I was recently invited to contribute to Marketing Profs Daily Fix blog—and my first piece was positioned as the feature (Delight = Brand + Experience). I'm looking forward to writing about similar topics to the ones covered on this blog.
These plugs are getting shameless aren't they? I promise to track down some good links to atone for my sins.
Ask a designer what's best practice for content design on the Web, and chances are that the NY Times may come up as a common answer. I'm a fan of the NY Times too—have been since I worked on the Chicago Tribune's site back in '97. But I think a lot can be learned from the approach UX Magazine takes in how they've looked at designing content. Where you can see that the NY Times makes a nod to the print paradigm (headlines, columns, snippets)—UX starts fresh and uses a grid like hierarchy to organize information combined with bold visual cues.
Granted this is not a fair comparison. The NY Times has much more content to handle and does an amazing job of organizing it. And you can see how the Times has influenced other news/content sites. But there's just something about UX that stands out. It got my attention.
Forget building your del.icio.us bookmarks with examples of Web 2.0 sites. Someone's gone through the trouble of putting them all in one place.
A few weeks ago, I conducted an experiment. I posted my "Experience Map" on this blog. Primarily because I was curious to see what—if anything would happen. The map illustrates tools and techniques that I am either using (or trying to).
The results have been surprising. Most recently, the map was referenced on Businessweek's design blog by Bruce Nussbaum.
I have to say, I'm totally shocked (and humbled) that this artifact has been passed around the blogoshpere. It's taught me a thing or two about the power of blogs and how ideas are shared—and connections made. I consider Bruce to be one of my heroes. He embodies design evangelism and is respected by both the business and creative worlds. Not an easy feat to accomplish.
The main purpose of his post was to call attention to Mark Vanderbeeken's Putting People First. Mark is another individual who is doing great things for design and business. If you're into Experience Design, Mark's blog should be on your list of reading material. And he keeps his blog fresh daily. I don't know how he does it.
Back to the Experience Map. I've gotten some really great comments on it, and if I can find some free time in between this blog, the full-time career, and family—I plan to update it. I'm hoping that the Interactive Marketing community will embrace (or at least consider) what Experience Designers (and planners, architects etc.) have to offer. When Brand + Experience come together. Great things happen.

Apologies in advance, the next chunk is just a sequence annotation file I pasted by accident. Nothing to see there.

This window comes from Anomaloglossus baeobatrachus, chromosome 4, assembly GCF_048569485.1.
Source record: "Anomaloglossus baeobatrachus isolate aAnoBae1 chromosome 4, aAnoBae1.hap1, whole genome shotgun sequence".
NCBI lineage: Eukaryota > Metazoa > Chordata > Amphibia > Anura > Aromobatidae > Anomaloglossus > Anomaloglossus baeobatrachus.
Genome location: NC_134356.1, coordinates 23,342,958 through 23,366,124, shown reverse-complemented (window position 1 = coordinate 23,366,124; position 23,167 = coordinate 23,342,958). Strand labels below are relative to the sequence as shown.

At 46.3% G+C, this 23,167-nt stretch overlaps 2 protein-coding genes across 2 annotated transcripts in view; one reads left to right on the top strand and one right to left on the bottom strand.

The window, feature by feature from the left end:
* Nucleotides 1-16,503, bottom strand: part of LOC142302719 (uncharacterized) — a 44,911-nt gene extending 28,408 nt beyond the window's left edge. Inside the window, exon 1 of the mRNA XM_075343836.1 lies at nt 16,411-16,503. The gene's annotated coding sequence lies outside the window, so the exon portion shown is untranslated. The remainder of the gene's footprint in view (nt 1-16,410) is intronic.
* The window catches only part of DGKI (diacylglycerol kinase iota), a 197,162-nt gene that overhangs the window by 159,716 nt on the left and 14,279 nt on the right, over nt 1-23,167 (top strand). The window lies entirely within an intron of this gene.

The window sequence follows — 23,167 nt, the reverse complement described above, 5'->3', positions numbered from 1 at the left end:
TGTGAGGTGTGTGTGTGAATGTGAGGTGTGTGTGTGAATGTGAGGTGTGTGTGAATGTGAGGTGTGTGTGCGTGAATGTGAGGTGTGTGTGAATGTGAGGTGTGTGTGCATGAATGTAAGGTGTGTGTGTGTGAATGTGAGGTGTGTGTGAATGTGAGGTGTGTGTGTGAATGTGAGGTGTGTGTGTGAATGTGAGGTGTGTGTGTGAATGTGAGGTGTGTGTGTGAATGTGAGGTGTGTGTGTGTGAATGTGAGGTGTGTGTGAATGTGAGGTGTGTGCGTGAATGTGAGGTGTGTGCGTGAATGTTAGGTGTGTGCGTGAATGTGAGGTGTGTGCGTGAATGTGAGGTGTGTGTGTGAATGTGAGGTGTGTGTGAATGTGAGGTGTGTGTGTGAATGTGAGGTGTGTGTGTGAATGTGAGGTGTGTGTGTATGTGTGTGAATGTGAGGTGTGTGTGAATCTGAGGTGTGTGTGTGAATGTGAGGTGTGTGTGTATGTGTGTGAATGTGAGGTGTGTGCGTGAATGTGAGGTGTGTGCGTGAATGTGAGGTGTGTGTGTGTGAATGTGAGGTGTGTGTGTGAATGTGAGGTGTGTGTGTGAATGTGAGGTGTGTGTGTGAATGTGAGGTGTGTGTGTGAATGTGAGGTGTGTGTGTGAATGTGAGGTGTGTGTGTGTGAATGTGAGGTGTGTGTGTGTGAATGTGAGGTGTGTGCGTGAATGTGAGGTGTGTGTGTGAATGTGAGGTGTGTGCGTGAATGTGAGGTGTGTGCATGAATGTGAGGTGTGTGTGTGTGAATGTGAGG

PS. The Experience Map has been referenced on the following blogs:
Putting People First
I'm always looking for a decent case study that blends product innovation with marketing, brand, design and customer experience. Here's a decent one. Method—"for people against dirty".
Let's start here. Eric Ryan, one of Method's co-founders asked this question: "Why do people hide their household products under the sink?" Apparently, he attempted to answer his own question and Method was born. Method creates cleaning products that not only look good displayed in your home—the ultra attractive packaging makes them difficult to ignore on the retail shelf. Just ask my wife. And the hand wash in particular combines a great scent with a rich texture. Method could have just chosen to focus on what was inside the container, but instead they chose to give just as much attention to the shapes and materials holding their formulas.
People against dirty. For Method, it's more than just a catchy tag line. Method products consist of non-toxic materials, and are not tested on animals. In addition to clean consciences, Method believes in "home-love"—walking in the door after a long day or "vexing set of errands and breathing the pure fresh vitality of the place that Dorothy wished for" (as in Dorothy from the Wizard of OZ.) In short, you could say that Method believes in clean body, mind and spirit. Far from just selling cleaning products.
Let's start with the site. Like the products and brand—it's about clean. The visually attractive products get center stage treatment—it's effortless to browse through them and view different fragrances etc. Then, if you decide you want to purchase something on the spot—it's easy to do so.
E-commerce and an attractive Website are not enough. Last year Method launched a viral campaign at come clean.com. The campaign was wildly successful—spread across the Internet and won lots of awards. Why? Because it invited people to anonymously confess their secrets and "come clean" with a quick squirt of Method hand soap and a nice rinse. Using video, and simple but delightful interactivity—the experience draws you in by sampling other people's confessions. And how can anyone resist that?